Blockade exploits China’s geographic disadvantages. As Holmes has noted: “Commerce has oriented China toward the sea. Yet it faces potential barricades from occupants of the first island chain.” (James R. Holmes, A Brief Guide to Maritime Strategy, (Annapolis, MD: Naval Institute Press, 2019), p. 34). That same geography is marked by chokepoints where blockaders may focus their efforts — both with the Navy’s forces at sea and the Marine Corps’s land/amphibious power. (See the advocacy and critique of the latter in Dustin League and Dan Justice,“Sink ‘Em All: Envisioning Marine Corps Maritime Interdiction,” CIMSEC June 8, 2020.)

Characteristics of Blockade vs. China in the 21st Century

These descriptions lie at the level of strategic concept—the broad employment of all forces and means. Operations, tactics, platforms, weapons, CSIR, logistics, and so forth, are the province of warfighters.

There should be no limits on the geographic scope and nature of blockade enforcement actions. The US and its allies would employ an exhaustive mix of military and civil action. All Chinese seaborne trade and oceanic air traffic would be interdicted. Maritime states whose geography might permit them to help China circumvent such interdictions would become targets of US diplomacy and, if necessary, military action, including interdiction of their seaborne trade. (Continental states on China’s western border are addressed separately below.) All maritime activities of any importance including fisheries and scientific research would be targeted.

China would also be deprived of access to the new “blue economy” — marine energy, deep-sea mining, bio-prospecting, etc.— that some see as a bright new economic-ecologic frontier. China would be similarly deprived of access to any of its assets lying beyond its land borders. The Maritime Silk Road of the Belt and Road Initiative (BRI) would be shut down. Submarine communication cables lying on the seabed that connect China with the rest of the world would be severed.

With the cooperation of the host countries, the US and its allies would sequestrate all Chinese-owned properties in Europe, Asia, Latin America, and Africa. This would be a post-colonial version of the Allies’ seizure during World War I of Germany’s colonies, German East Africa, German Southwest Africa, and Cameroon. Chinese-owned factories and agricultural enterprises would continue to operate but exclusively for the benefit of the host country. Chinese construction projects might be continued, where possible, under Western aegis.

Blockade would involve severance of China’s financial and technological links with the world. The US and its allies would force China to rely on indigenous means to finance and compete for technological superiority.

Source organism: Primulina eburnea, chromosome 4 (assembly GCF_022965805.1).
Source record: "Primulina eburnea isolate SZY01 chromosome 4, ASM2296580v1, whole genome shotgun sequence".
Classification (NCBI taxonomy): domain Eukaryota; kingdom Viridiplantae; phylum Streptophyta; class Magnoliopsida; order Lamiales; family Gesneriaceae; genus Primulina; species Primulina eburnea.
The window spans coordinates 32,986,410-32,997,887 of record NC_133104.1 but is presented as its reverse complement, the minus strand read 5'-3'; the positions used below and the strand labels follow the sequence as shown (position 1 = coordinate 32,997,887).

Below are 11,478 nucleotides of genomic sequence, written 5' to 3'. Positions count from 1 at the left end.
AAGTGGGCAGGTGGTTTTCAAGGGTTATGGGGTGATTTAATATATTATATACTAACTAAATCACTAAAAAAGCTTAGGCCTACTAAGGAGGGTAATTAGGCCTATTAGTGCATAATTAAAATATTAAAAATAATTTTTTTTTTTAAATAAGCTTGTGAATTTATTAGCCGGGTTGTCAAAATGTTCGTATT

If the NCA chooses to escalate, blockade can be coupled with strategic bombardment of the infrastructure of China’s war economy, possibly focused on key sectors like shipbuilding and repair. This would be an all-service undertaking with the Navy contributing ample strike capabilities with CPS, cruise missiles, and, if conditions permit, carrier tactical aviation. The decision to attack Chinese territory for military-economic purposes or for purely military ones would be among the gravest faced by the US NCA—inviting, perhaps guaranteeing, answering Chinese strikes on the territory of the US and its allies.

Blockade would utilize advanced technologies and make maximum use of propulsion disablers (PDs). PDs, not yet produced or deployed (as far as is publicly known), are very small torpedoes that disable a ship by attacking its screws and rudders while minimizing human casualties or other damage. (PDs would be especially useful as mine warheads because of their low cost and ability to discriminate between own and enemy ships. See the post Propulsion Disablers). Need for board and search would be rare though resource-intensive effort would be required to deal with disabled ships and their crews. No Chinese civil ship would be allowed to sail. Third parties would be put on notice that if their ships enter US exclusion zones, they too would be subject to PD attack.

Military Assumptions

It is assumed that the US and its allies possess global naval dominance — meaning the capability to deny any other nation the use of the world ocean. This assumption is based on a broad reading of current relative naval capabilities, which, for the near term, seem likely to shift further in favor of the West as current US building programs are implemented and the military budgets of allies in Europe and the Pacific increase. (This says nothing about the longer term force balance.)

In local waters near China, China may or may not be able to prevent the US from achieving control, should it seek to. But the US can almost certainly deny China control even of waters near China. For example, China might try to express its “sovereignty” over the South China Sea by drilling oil wells there. But China would not be able to move any recovered oil to the mainland if the US chose to prevent that action.